Both countries are wary of the Arakan Army’s growing control over the Rakhine state, as well as the resurgence of the Arakan Rohingya Salvation Army (ARSA), which has been accused of several violent attacks on Myanmar’s police outposts, as well as the murder of Mohib Ullah, an influential Rohingya community leader. ARSA is believed to have a political agenda to prevent Rohingyas from returning home, prolonging the crisis. Furthermore, it is easy to speculate that the 270-km Bangladesh-Myanmar border would be a hotspot for cross-border insurgencies and crimes due to the persistent security crisis in Rakhine and its proximity to the Golden Triangle. As a result, Bangladesh might consider that collaborating with the military administration is the only tactical option for combating escalating drug and arms smuggling and human trafficking.
Another main strategic objective of Bangladesh is to materialize its look-east policy by connecting itself with China and the ASEAN countries via Myanmar. Bangladesh has also been eyeing joining the ASEAN bloc and the India-Myanmar-Thailand trilateral highway initiative. Therefore, Bangladesh ought to convince Myanmar’s central government to draw up plans to access each other’s markets as well as regional markets to face the post-LDC challenges.
Military diplomacy: “New line of communication”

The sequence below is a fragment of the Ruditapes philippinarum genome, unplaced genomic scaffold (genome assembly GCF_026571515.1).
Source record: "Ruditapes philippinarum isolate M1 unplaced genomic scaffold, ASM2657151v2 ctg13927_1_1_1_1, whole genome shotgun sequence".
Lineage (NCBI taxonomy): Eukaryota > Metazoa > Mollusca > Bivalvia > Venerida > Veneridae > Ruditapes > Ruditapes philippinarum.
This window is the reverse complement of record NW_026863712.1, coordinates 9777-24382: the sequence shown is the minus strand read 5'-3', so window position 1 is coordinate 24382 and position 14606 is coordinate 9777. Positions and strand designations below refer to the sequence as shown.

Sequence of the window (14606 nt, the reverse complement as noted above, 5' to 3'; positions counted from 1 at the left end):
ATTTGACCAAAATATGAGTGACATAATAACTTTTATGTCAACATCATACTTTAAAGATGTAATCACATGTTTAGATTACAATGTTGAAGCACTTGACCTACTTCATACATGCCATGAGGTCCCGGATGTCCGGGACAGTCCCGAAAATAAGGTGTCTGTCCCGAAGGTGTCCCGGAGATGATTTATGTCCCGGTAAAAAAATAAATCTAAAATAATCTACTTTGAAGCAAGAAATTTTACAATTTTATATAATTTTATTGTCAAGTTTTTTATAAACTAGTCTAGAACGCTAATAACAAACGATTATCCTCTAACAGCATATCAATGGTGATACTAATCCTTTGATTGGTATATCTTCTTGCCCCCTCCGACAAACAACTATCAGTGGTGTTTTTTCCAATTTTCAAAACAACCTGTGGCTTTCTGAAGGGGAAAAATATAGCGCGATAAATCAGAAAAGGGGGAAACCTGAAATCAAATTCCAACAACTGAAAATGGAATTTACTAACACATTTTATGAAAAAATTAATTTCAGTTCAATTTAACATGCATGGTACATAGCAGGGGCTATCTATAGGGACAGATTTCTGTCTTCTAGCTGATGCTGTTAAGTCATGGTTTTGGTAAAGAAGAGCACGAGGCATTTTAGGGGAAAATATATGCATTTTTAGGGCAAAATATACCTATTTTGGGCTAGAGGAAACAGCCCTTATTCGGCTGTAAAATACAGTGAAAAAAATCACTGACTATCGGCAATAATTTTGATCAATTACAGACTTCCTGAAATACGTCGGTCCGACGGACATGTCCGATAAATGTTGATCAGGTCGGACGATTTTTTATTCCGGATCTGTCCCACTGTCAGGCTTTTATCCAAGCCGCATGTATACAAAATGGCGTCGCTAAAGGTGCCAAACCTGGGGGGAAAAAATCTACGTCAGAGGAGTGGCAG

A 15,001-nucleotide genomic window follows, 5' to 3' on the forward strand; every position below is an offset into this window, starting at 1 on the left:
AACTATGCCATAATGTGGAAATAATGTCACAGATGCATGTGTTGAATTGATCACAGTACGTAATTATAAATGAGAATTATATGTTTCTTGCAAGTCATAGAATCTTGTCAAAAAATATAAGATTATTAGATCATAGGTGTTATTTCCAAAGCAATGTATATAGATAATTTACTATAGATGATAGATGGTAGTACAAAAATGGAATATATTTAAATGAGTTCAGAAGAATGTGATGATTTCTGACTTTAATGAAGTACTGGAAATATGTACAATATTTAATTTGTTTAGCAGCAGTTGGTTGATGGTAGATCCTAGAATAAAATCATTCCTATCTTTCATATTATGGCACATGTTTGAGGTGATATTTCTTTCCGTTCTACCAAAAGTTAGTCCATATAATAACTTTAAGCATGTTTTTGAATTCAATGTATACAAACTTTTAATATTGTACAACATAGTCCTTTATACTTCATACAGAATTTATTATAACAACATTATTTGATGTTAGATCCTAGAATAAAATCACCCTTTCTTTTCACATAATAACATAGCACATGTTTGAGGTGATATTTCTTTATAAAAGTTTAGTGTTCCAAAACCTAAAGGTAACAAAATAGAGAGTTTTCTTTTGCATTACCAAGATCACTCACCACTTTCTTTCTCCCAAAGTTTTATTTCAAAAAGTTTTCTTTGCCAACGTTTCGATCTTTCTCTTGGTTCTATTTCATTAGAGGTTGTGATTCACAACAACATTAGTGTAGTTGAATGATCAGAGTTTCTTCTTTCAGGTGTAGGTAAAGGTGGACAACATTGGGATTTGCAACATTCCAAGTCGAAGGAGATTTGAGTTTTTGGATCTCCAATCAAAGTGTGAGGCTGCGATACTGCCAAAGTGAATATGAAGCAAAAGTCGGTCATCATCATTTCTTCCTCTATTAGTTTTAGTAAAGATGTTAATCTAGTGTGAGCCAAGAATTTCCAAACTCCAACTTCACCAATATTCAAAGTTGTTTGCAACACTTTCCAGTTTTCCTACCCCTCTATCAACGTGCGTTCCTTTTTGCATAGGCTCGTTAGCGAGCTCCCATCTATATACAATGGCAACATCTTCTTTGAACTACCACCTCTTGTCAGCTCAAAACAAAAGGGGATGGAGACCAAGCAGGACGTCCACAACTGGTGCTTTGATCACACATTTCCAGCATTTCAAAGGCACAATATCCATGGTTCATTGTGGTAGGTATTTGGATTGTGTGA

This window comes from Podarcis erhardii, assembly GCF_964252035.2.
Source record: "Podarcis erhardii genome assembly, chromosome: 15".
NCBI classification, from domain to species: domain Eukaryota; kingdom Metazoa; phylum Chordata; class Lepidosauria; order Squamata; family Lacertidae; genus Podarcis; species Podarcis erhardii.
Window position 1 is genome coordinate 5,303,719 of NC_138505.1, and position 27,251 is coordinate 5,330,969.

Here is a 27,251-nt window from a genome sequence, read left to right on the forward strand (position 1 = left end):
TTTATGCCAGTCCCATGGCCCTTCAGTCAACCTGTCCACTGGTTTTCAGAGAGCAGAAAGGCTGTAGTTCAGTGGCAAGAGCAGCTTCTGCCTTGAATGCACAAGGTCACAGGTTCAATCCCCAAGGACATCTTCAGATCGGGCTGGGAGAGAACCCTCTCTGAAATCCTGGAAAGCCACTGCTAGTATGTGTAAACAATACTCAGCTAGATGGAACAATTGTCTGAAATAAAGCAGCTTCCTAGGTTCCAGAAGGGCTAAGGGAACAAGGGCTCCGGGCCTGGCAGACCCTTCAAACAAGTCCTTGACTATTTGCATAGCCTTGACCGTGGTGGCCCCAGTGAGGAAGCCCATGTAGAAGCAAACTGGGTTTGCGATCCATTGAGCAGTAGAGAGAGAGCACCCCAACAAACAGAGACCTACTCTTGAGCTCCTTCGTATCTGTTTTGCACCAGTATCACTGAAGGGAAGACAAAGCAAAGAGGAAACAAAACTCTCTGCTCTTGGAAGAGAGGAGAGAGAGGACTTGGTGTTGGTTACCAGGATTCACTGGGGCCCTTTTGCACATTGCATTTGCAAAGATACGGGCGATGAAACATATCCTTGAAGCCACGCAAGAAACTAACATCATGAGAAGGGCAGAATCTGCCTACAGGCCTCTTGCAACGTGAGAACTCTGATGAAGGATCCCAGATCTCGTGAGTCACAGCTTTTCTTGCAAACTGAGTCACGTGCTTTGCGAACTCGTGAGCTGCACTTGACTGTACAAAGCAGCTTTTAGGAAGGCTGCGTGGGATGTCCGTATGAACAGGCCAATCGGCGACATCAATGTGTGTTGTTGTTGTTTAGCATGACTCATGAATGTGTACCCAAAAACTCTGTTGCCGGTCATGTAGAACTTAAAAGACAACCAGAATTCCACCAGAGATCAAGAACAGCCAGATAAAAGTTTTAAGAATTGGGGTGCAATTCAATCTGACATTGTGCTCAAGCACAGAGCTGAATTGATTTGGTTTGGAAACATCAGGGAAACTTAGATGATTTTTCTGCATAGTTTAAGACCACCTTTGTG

Despite past strained ties, Bangladesh’s military chiefs have traditionally paid goodwill visits to Myanmar, seeking to develop a more meaningful relationship from a security standpoint. What is important to note is that Bangladesh was among only eight countries that sent their defence attaché to attend the Myanmar Armed Forces Day parade in Naypyitaw in March 2021, a month after the coup, prompting Min Aung Hlaing to consider Dhaka one of its allies. Very evidently, Dhaka doesn’t want to close the door of negotiation with the new military administration.
Tatmadaw’s recent participation in ASEAN Military Intelligence and Chiefs of Defence Forces Meetings, as well as the Indian Navy’s largest multilateral exercise, MILAN 2022, along with those of the QUAD members, may pave the way for other countries to adopt military diplomacy to address political and diplomatic concerns. Bangladesh might calculate that very intense engagement in the security domain through security dialogue and cooperation, joint exercises and training, staff-to-staff meetings, and intelligence sharing will forge meaningful ties to tackle major challenges such as the Rohingya crisis, and insurgency, transnational crime, and other non-traditional security threats.
In a nutshell, Bangladesh is trying to reorient its Myanmar policy in light of the regional power setting and the army’s new rule in Naypyidaw. Pursuing a multi-dimensional approach to engagement with the Myanmar govt. and convincing them to address security concerns could be a viable strategic option for Bangladesh right now.
(The author Parvej Siddique Bhuiyan is a Security and Strategic affairs analyst in Dhaka, Bangladesh)